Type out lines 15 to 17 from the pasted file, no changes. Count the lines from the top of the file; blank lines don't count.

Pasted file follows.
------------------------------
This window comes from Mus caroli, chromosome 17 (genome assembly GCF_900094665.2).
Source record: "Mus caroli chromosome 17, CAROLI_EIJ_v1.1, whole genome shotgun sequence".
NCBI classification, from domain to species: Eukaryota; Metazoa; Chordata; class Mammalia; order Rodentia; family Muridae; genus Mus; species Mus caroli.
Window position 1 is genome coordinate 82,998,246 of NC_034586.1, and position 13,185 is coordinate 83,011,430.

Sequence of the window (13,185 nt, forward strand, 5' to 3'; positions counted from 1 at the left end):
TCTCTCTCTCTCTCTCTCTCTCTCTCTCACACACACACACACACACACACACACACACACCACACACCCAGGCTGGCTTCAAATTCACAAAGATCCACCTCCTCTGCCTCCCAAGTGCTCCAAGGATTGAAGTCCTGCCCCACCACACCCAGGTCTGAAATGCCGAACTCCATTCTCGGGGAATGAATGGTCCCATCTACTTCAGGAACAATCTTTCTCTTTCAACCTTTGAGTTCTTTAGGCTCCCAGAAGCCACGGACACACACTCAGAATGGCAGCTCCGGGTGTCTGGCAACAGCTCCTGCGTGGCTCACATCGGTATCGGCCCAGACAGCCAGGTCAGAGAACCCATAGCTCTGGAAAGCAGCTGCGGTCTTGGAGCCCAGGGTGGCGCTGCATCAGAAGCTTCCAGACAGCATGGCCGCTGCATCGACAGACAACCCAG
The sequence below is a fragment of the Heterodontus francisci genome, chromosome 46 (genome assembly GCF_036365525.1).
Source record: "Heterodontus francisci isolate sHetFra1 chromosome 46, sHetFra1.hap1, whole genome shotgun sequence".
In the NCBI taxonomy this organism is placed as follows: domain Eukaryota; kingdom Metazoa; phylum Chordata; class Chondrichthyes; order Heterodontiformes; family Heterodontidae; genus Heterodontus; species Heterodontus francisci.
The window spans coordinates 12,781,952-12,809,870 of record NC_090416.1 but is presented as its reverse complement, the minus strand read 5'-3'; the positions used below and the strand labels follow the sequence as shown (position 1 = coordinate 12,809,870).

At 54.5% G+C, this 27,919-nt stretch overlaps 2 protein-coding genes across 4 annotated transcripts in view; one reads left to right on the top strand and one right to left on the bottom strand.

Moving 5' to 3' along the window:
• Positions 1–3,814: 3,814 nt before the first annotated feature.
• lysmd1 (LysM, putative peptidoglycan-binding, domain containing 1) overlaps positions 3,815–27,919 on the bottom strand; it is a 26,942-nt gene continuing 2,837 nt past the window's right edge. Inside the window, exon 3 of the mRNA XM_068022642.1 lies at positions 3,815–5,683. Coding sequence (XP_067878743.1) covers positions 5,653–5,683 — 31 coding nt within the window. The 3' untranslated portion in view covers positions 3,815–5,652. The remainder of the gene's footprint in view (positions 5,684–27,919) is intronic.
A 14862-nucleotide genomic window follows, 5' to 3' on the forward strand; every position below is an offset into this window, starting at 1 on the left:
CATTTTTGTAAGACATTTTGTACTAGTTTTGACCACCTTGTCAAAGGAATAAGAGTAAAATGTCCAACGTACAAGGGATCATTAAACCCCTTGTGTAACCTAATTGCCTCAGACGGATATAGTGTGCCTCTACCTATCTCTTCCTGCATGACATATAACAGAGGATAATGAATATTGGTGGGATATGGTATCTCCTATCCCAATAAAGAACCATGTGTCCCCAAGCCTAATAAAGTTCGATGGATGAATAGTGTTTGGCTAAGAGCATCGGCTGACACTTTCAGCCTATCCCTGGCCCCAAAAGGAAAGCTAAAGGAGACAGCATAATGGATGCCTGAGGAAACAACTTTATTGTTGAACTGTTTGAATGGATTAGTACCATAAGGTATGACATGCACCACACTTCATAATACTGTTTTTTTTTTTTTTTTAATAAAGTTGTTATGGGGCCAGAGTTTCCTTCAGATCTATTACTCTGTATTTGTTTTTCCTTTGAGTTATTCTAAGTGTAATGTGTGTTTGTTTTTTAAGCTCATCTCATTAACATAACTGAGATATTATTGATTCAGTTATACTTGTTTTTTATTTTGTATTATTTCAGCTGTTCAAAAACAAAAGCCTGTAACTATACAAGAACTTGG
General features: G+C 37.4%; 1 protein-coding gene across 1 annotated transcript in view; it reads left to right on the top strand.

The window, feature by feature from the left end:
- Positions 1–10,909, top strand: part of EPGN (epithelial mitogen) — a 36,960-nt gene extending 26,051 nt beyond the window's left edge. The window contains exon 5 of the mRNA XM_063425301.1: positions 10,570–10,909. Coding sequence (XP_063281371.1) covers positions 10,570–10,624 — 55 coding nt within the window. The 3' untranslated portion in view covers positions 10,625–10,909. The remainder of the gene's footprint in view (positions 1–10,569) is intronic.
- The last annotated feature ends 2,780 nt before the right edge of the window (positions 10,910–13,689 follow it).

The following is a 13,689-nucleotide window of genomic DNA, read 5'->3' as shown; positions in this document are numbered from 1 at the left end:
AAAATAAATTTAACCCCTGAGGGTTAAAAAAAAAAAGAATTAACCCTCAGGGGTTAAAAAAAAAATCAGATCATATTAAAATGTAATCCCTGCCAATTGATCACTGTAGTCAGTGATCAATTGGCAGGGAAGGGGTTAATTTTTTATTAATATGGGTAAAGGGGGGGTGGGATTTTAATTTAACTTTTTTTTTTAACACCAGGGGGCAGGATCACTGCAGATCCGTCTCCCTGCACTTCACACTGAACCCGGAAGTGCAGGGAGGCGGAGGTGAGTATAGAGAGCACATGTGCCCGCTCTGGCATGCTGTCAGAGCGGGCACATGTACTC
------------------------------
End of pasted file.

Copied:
A 14862-nucleotide genomic window follows, 5' to 3' on the forward strand; every position below is an offset into this window, starting at 1 on the left:
CATTTTTGTAAGACATTTTGTACTAGTTTTGACCACCTTGTCAAAGGAATAAGAGTAAAATGTCCAACGTACAAGGGATCATTAAACCCCTTGTGTAACCTAATTGCCTCAGACGGATATAGTGTGCCTCTACCTATCTCTTCCTGCATGACATATAACAGAGGATAATGAATATTGGTGGGATATGGTATCTCCTATCCCAATAAAGAACCATGTGTCCCCAAGCCTAATAAAGTTCGATGGATGAATAGTGTTTGGCTAAGAGCATCGGCTGACACTTTCAGCCTATCCCTGGCCCCAAAAGGAAAGCTAAAGGAGACAGCATAATGGATGCCTGAGGAAACAACTTTATTGTTGAACTGTTTGAATGGATTAGTACCATAAGGTATGACATGCACCACACTTCATAATACTGTTTTTTTTTTTTTTTTAATAAAGTTGTTATGGGGCCAGAGTTTCCTTCAGATCTATTACTCTGTATTTGTTTTTCCTTTGAGTTATTCTAAGTGTAATGTGTGTTTGTTTTTTAAGCTCATCTCATTAACATAACTGAGATATTATTGATTCAGTTATACTTGTTTTTTATTTTGTATTATTTCAGCTGTTCAAAAACAAAAGCCTGTAACTATACAAGAACTTGG
General features: G+C 37.4%; 1 protein-coding gene across 1 annotated transcript in view; it reads left to right on the top strand.